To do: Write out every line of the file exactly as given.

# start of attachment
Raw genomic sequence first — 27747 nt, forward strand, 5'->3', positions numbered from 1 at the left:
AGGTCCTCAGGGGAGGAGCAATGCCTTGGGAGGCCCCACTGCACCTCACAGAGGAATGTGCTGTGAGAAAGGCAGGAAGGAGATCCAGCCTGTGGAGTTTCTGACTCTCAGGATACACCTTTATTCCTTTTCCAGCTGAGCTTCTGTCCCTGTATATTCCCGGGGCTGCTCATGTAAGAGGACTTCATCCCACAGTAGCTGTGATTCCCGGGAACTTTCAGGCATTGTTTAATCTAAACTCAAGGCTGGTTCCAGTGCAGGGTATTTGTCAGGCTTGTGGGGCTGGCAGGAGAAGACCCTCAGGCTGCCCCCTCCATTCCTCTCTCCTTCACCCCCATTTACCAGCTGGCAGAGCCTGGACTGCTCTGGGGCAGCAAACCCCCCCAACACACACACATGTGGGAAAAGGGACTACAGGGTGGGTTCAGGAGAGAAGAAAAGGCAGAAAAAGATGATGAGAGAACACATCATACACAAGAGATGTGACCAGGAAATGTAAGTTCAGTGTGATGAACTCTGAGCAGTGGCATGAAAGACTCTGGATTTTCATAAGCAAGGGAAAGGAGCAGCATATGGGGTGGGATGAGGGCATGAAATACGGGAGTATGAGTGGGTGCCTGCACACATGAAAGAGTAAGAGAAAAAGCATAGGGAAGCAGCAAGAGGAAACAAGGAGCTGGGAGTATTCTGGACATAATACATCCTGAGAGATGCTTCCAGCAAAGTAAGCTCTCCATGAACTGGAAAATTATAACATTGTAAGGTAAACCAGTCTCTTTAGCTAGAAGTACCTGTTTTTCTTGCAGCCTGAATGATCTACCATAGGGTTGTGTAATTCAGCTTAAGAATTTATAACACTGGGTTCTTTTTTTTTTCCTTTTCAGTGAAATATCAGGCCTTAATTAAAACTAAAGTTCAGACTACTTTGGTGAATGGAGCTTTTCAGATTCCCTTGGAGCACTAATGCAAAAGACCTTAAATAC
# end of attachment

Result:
Raw genomic sequence first — 27747 nt, forward strand, 5'->3', positions numbered from 1 at the left:
AGGTCCTCAGGGGAGGAGCAATGCCTTGGGAGGCCCCACTGCACCTCACAGAGGAATGTGCTGTGAGAAAGGCAGGAAGGAGATCCAGCCTGTGGAGTTTCTGACTCTCAGGATACACCTTTATTCCTTTTCCAGCTGAGCTTCTGTCCCTGTATATTCCCGGGGCTGCTCATGTAAGAGGACTTCATCCCACAGTAGCTGTGATTCCCGGGAACTTTCAGGCATTGTTTAATCTAAACTCAAGGCTGGTTCCAGTGCAGGGTATTTGTCAGGCTTGTGGGGCTGGCAGGAGAAGACCCTCAGGCTGCCCCCTCCATTCCTCTCTCCTTCACCCCCATTTACCAGCTGGCAGAGCCTGGACTGCTCTGGGGCAGCAAACCCCCCCAACACACACACATGTGGGAAAAGGGACTACAGGGTGGGTTCAGGAGAGAAGAAAAGGCAGAAAAAGATGATGAGAGAACACATCATACACAAGAGATGTGACCAGGAAATGTAAGTTCAGTGTGATGAACTCTGAGCAGTGGCATGAAAGACTCTGGATTTTCATAAGCAAGGGAAAGGAGCAGCATATGGGGTGGGATGAGGGCATGAAATACGGGAGTATGAGTGGGTGCCTGCACACATGAAAGAGTAAGAGAAAAAGCATAGGGAAGCAGCAAGAGGAAACAAGGAGCTGGGAGTATTCTGGACATAATACATCCTGAGAGATGCTTCCAGCAAAGTAAGCTCTCCATGAACTGGAAAATTATAACATTGTAAGGTAAACCAGTCTCTTTAGCTAGAAGTACCTGTTTTTCTTGCAGCCTGAATGATCTACCATAGGGTTGTGTAATTCAGCTTAAGAATTTATAACACTGGGTTCTTTTTTTTTTCCTTTTCAGTGAAATATCAGGCCTTAATTAAAACTAAAGTTCAGACTACTTTGGTGAATGGAGCTTTTCAGATTCCCTTGGAGCACTAATGCAAAAGACCTTAAATAC